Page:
Kay Heath


On her book Aging by the Book: The Emergence of Midlife in Victorian Britain

Cover Interview of January 12, 2010

The wide angle

I became interested in writing about age as a “non-traditional” graduate student in my early forties. Not just self-conscious about being older than my classmates, I also couldn’t help but notice that sometimes I was older even than the professor. As we discussed race, class, and gender as key aspects of identity, I began thinking about age. My fellow grad students were finding life partners and wondering whether to have babies, but I was parenting teenagers and dating after the end of a twenty-year marriage. My life stage seemed just as important as my middle-class, white femaleness. I became fascinated with the ways midlife was portrayed—and overlooked—in the texts we were reading. I began researching this topic and found midlife anxiety in a wide variety of nineteenth-century publications: conduct books, medical texts, and advertisements, but especially in novels.

When did midlife occur for Victorians, and why were they so anxious about it? Though average life expectancy in 1801 was thirty-six and by 1901 had increased only about fifteen years, adults knew they might live into their eighties and beyond. The 1871 census defines middle age as thirty to fifty for both sexes, but novels demonstrate a clear gender difference: fictional women begin middle age at thirty while men remain “young” a decade longer.

Midlife anxiety developed due to a number of changes in a more industrial, commercial, and scientific Britain. Darwin’s theories created a sense that life is brief and time is short. Many people moved to the city from farms, their lives no longer determined by cycles of daylight and seasons but scheduled around clocks and railway timetables. Physicians began to specialize in the elderly and diagnosed aging in terms of disease. Degeneration theory, a belief that modern life was causing evolution to turn backward, became popular at the end of the century. Eminent authority Max Nordau warned that “the vertigo and whirl of our frenzied life” lead to accelerated and earlier aging.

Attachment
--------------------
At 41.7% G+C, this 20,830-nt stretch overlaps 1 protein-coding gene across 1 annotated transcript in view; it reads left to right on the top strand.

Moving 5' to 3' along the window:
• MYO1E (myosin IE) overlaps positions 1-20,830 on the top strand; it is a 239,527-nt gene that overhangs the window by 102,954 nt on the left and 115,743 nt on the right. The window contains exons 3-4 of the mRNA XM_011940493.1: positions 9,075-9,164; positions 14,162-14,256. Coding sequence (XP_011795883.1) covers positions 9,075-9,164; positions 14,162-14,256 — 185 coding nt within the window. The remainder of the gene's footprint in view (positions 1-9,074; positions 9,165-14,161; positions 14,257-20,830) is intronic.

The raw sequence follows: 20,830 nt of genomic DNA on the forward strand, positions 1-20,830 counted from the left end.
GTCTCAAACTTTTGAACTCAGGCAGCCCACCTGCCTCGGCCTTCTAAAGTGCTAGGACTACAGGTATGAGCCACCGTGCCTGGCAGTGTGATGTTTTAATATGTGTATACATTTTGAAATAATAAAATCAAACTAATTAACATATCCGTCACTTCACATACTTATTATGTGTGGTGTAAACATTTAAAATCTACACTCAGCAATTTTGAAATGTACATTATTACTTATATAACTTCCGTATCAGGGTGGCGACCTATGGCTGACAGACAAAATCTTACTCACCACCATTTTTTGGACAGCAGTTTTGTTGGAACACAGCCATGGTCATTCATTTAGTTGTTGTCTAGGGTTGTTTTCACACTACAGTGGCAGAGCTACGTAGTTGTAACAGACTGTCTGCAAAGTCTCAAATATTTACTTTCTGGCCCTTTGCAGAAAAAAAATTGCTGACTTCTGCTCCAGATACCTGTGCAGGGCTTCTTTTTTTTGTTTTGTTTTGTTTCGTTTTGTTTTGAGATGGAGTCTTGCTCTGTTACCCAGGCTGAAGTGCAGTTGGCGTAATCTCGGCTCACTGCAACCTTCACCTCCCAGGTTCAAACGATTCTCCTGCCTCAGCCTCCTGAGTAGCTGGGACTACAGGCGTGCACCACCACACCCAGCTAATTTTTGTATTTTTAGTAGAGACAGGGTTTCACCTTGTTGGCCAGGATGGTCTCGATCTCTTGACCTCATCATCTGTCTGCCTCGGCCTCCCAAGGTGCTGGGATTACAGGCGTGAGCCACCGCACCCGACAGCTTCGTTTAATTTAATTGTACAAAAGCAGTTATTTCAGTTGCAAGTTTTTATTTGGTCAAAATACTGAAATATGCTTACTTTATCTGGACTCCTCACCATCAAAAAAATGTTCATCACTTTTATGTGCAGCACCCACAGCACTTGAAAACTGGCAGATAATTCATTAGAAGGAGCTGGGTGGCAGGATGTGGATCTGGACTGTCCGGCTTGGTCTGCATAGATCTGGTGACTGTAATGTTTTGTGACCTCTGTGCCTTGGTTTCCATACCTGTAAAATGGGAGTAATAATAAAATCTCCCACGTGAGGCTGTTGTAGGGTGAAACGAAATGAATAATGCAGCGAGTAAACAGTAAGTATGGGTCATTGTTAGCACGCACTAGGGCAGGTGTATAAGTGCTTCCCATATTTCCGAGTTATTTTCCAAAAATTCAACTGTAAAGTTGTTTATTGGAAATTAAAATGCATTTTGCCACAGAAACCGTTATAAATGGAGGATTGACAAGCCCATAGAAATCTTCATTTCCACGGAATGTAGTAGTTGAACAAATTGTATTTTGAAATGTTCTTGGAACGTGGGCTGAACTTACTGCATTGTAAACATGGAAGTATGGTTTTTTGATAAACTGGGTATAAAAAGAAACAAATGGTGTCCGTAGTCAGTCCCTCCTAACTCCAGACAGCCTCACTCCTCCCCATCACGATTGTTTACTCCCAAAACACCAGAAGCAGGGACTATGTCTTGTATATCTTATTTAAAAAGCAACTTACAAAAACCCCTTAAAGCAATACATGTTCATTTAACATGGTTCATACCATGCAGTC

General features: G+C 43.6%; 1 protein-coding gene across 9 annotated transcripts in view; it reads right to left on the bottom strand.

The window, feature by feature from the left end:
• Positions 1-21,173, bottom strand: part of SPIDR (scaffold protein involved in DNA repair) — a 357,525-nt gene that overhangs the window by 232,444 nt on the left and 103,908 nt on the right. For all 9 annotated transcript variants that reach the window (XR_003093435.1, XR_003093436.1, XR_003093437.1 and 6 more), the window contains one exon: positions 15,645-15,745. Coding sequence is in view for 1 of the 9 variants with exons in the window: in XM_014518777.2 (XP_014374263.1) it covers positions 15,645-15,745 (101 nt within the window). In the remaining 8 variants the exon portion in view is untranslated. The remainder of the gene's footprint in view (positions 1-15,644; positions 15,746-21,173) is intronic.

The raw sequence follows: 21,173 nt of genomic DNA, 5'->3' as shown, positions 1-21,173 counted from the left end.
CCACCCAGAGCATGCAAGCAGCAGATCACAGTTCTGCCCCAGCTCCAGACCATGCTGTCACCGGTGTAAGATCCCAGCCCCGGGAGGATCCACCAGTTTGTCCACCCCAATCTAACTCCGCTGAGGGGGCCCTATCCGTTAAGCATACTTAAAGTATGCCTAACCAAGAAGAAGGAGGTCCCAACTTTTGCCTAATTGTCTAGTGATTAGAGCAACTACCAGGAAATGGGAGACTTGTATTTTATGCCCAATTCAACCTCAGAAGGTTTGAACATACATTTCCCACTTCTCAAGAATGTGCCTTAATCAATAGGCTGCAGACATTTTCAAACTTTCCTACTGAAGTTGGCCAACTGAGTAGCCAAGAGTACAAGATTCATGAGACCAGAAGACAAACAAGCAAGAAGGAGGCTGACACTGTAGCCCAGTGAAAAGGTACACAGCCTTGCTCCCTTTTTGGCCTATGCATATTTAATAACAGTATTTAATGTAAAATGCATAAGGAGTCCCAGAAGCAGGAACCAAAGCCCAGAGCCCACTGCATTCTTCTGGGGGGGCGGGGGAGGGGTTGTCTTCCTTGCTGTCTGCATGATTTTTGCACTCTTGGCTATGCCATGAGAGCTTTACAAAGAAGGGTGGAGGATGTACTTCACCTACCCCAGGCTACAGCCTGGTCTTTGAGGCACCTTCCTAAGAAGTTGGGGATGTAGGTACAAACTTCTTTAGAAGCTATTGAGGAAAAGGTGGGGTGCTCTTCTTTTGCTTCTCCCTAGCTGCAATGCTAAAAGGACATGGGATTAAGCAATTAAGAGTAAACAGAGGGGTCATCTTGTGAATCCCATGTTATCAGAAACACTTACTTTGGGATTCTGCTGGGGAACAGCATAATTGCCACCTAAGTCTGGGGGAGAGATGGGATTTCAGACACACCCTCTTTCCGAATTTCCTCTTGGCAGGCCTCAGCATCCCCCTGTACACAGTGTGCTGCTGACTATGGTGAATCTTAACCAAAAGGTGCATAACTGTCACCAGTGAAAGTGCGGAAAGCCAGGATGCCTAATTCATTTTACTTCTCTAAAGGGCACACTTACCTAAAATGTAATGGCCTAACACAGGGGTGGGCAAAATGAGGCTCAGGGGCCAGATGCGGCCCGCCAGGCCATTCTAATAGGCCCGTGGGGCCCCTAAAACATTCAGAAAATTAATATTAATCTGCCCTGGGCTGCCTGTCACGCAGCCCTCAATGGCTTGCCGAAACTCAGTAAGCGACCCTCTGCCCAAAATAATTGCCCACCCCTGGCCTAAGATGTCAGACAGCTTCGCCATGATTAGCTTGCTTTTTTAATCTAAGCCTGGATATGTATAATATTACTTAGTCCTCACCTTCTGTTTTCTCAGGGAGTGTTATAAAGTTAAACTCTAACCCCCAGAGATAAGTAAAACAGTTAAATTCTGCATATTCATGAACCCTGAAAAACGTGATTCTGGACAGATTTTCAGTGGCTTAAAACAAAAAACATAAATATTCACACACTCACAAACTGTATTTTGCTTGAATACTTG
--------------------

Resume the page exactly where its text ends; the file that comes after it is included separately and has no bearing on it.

Changing ideas about gender also increased age anxiety. Early in the century, masculinity was understood in terms of gentlemanliness. Manly men in Jane Austen’s fiction, for example, are gentlemen. As middle- and working-class men got the vote, however, labor gained new respect. Professions and trades became an important aspect of identity, and manliness was earned, rather than inherited and cultivated. The rise of organized sports put new emphasis on youthful muscularity, and Britain’s growing empire required tough adventurers. Pension plans were invented, suggesting that men could age out of the ability to work, and the new science of sexology studied how virility wanes with age. As the masculine ideal transformed from upper-class gentleman to hard-working, physically fit man of business and builder of empire, aging men were hard-pressed to compete.

Victorian novels are filled with male age anxiety. Dickens’s men in their forties and fifties often worry about whether their “time of love has gone by.” In Trollope’s The Way We Live Now, midlife gentleman Roger Carbury struggles in a corrupt industrialized nation and loses the girl to a younger man. Both George Eliot’s Middlemarch and Trollope’s final novel, An Old Man’s Love, serve as cautionary tales about the inadequacies of fifty-year-old suitors. Wilde’s The Picture of Dorian Gray goes a step further, equating aging with evil, as Dorian’s sins appear on a painting in terms of grotesquely advanced age.

Older women had long been devalued in Britain, but Victorians added a new twist. With the rise of gynecology, female sexuality was considered delicate and pathological in comparison to the male norm. At menopause, women were devalued even more for losing fertility. Physician J. Braxton Hicks (now known for the uterine contractions named after him), argued that a post-menopausal woman enters “the neutral man-woman state,” and, “losing sexuality,” she becomes “useful.” Midlife women were urged to exchange sexuality for service as they helped the next generation find mates.

This expectation is evident in many Victorian novels. For example, Dickens portrays amorous forty-ish matrons like Mrs. Nickleby and Miss Sparsit, and the lovelorn fifty-year-old Miss Havisham as absolutely outside any possibility for romance.  They are either comic or abusive for dwelling on their own amorous lives instead of helping arrange marriages for younger women. In contrast, Charlotte Brontë’s Mrs. Pryor is the ideal matron—reluctant to appear attractive and eager to assist her daughter’s romance. Widows who remarry can be exceptions to this rule, however, especially in Trollope’s novels that empower midlife women. In Can You Forgive Her?, the Widow Greenow is satirized for husband-hunting in her forties; by the end, however, she’s a beautiful, sexy woman who admires “a well-made man” and remarries for love.